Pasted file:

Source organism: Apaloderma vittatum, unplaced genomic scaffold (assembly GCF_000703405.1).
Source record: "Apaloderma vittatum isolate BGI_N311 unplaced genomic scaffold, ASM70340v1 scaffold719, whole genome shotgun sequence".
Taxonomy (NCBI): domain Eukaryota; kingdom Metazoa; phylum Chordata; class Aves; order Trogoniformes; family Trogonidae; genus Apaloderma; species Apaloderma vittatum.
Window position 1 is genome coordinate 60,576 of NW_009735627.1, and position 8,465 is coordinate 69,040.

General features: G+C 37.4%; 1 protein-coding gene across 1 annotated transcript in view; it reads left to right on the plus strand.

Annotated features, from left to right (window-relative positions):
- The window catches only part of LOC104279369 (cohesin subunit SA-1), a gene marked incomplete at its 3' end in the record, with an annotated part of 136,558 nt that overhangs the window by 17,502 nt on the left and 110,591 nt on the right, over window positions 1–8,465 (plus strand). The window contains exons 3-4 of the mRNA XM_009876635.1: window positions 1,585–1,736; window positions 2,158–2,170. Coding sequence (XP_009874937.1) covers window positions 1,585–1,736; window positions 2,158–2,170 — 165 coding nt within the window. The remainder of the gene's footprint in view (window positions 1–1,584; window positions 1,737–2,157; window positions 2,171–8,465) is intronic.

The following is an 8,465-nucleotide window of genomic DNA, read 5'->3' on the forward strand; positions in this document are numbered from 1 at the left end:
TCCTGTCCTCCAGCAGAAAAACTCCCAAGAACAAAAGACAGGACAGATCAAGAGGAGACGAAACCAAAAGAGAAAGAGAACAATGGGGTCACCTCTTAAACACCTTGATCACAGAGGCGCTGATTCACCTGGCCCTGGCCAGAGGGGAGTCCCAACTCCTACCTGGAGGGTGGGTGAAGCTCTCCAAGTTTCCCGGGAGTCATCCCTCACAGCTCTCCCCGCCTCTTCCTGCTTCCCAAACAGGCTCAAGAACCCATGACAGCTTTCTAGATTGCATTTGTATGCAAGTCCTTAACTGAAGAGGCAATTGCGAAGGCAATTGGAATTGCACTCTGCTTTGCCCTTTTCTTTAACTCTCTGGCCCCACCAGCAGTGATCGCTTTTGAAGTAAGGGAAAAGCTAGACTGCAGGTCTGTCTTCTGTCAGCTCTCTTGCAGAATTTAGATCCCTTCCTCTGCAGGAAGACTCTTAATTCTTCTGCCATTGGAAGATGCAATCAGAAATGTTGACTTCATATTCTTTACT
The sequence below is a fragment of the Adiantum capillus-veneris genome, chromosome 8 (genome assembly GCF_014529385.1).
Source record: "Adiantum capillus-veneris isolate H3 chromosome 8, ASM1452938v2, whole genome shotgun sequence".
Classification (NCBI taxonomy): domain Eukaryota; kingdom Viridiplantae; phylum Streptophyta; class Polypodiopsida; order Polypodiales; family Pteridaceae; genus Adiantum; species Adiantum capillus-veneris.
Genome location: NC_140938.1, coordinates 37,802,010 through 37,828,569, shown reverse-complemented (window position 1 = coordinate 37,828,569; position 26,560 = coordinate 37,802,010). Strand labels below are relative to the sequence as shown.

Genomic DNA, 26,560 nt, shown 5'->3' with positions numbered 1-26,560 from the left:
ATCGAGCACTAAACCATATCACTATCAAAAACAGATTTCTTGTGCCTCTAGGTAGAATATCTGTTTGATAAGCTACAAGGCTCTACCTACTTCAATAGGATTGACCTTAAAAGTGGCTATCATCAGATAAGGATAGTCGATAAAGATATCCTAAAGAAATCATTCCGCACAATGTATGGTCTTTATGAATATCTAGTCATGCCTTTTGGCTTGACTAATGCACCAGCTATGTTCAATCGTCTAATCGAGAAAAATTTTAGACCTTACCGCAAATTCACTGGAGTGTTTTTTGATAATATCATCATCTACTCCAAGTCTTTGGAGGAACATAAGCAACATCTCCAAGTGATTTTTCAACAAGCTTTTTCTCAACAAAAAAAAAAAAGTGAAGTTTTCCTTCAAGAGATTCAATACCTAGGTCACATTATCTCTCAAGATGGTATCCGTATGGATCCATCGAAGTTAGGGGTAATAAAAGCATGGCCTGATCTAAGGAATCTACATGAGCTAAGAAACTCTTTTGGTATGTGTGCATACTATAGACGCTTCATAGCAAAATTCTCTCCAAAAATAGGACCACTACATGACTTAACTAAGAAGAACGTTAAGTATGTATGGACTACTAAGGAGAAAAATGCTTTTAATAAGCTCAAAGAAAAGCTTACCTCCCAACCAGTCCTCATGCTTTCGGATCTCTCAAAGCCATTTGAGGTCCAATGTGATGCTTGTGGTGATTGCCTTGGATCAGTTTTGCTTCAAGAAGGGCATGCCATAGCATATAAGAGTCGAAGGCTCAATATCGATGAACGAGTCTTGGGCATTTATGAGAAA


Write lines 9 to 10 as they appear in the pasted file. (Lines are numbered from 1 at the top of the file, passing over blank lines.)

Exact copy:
TCCTGTCCTCCAGCAGAAAAACTCCCAAGAACAAAAGACAGGACAGATCAAGAGGAGACGAAACCAAAAGAGAAAGAGAACAATGGGGTCACCTCTTAAACACCTTGATCACAGAGGCGCTGATTCACCTGGCCCTGGCCAGAGGGGAGTCCCAACTCCTACCTGGAGGGTGGGTGAAGCTCTCCAAGTTTCCCGGGAGTCATCCCTCACAGCTCTCCCCGCCTCTTCCTGCTTCCCAAACAGGCTCAAGAACCCATGACAGCTTTCTAGATTGCATTTGTATGCAAGTCCTTAACTGAAGAGGCAATTGCGAAGGCAATTGGAATTGCACTCTGCTTTGCCCTTTTCTTTAACTCTCTGGCCCCACCAGCAGTGATCGCTTTTGAAGTAAGGGAAAAGCTAGACTGCAGGTCTGTCTTCTGTCAGCTCTCTTGCAGAATTTAGATCCCTTCCTCTGCAGGAAGACTCTTAATTCTTCTGCCATTGGAAGATGCAATCAGAAATGTTGACTTCATATTCTTTACT
The sequence below is a fragment of the Adiantum capillus-veneris genome, chromosome 8 (genome assembly GCF_014529385.1).